After I’ve written a lesson plan, I review it and sometimes discover that I have taught my learners how to do something, but not clearly illustrated how the day’s lesson aligns to at least one of the course’s learning objectives.
If I can’t clearly align the lesson to the objects, then can I expect my learners to?
I cured this problem by doing two things: As I create a lesson plan, I look at the course objectives and align the lesson to one or two of the objects. Next, I create a couple of questions I want the learners to answer at the end of the lesson.
The entire lesson … the lecture, the activities, the student presentation, and the assignment handed out at the end of the class … clearly supports the chosen objectives and the questions.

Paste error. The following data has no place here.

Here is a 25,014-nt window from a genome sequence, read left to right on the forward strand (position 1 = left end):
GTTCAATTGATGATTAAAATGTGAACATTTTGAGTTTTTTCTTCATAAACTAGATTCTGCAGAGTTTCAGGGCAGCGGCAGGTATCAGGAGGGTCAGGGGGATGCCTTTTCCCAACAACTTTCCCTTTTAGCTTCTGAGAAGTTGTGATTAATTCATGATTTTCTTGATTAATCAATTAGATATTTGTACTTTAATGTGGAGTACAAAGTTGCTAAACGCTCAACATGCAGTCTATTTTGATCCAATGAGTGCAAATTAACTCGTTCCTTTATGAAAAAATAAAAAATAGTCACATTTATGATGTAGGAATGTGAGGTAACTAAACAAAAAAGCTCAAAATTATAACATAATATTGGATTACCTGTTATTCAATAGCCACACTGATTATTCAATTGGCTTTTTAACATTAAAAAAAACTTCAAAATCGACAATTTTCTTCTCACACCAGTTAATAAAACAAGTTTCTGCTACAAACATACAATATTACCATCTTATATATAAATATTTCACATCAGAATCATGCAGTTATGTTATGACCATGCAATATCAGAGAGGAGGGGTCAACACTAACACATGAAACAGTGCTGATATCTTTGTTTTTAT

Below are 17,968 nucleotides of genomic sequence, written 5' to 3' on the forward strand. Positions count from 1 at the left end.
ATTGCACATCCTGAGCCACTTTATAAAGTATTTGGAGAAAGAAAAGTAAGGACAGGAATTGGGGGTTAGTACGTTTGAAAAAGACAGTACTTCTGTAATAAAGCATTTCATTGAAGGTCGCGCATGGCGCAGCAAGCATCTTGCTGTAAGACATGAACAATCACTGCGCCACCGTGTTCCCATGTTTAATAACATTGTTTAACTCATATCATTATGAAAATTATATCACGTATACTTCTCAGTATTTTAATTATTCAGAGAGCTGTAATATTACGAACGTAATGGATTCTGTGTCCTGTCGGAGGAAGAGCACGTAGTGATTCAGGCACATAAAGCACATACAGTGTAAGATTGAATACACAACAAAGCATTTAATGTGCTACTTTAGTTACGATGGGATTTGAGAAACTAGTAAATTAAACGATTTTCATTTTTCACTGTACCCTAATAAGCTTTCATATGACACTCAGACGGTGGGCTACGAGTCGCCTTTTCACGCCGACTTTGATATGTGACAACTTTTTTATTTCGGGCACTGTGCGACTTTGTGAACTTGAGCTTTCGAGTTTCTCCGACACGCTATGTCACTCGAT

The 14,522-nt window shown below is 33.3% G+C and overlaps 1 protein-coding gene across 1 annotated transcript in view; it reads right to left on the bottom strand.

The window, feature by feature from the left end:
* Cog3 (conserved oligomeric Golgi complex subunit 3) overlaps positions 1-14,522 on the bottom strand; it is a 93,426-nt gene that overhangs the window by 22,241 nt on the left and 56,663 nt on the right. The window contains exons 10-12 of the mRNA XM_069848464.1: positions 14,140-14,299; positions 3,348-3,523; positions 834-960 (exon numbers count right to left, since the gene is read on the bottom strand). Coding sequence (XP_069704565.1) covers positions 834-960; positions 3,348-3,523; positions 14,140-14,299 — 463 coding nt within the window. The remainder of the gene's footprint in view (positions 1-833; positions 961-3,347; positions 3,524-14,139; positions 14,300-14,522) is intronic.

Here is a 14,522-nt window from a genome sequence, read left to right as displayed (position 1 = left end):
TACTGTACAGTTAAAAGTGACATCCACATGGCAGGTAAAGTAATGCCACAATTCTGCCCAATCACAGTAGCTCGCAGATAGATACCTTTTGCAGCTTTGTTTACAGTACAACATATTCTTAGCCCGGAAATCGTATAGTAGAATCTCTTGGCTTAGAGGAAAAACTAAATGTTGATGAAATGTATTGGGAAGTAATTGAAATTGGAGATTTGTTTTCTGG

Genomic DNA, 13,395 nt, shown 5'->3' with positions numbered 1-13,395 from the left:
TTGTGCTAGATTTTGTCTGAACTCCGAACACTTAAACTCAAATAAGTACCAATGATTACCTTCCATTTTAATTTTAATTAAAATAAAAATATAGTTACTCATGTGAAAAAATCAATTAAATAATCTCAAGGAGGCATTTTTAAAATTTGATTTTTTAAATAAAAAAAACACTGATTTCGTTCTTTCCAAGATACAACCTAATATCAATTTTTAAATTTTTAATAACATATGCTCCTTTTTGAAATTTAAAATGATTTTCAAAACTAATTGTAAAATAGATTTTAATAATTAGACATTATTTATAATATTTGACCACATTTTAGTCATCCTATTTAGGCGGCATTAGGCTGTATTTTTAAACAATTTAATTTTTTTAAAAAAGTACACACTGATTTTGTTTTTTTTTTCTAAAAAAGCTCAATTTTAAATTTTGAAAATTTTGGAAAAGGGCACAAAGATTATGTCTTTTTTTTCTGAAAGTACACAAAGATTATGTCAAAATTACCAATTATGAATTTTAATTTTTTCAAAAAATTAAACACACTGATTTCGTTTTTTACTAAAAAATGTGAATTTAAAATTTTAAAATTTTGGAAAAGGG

Sometimes I’ll write the lesson and course objectives on the white board. I will also write out the questions of the day I want the learners to answers.
Both the objectives and the questions remain on the board throughout the class, and I will often refer to them in the lecture or ask the students to think about them as they work on the class activities or presentations.
Posting the objectives and questions on the board allows the students to reflect on the topic and tie them to other lessons and even other courses in the program.
I sometimes wrap up the class with a brief discussion or question and answer session about the learning objectives and the questions of the day. It’s an easy way to reflect on how well the students understand the material as well as how well I create the lesson plan.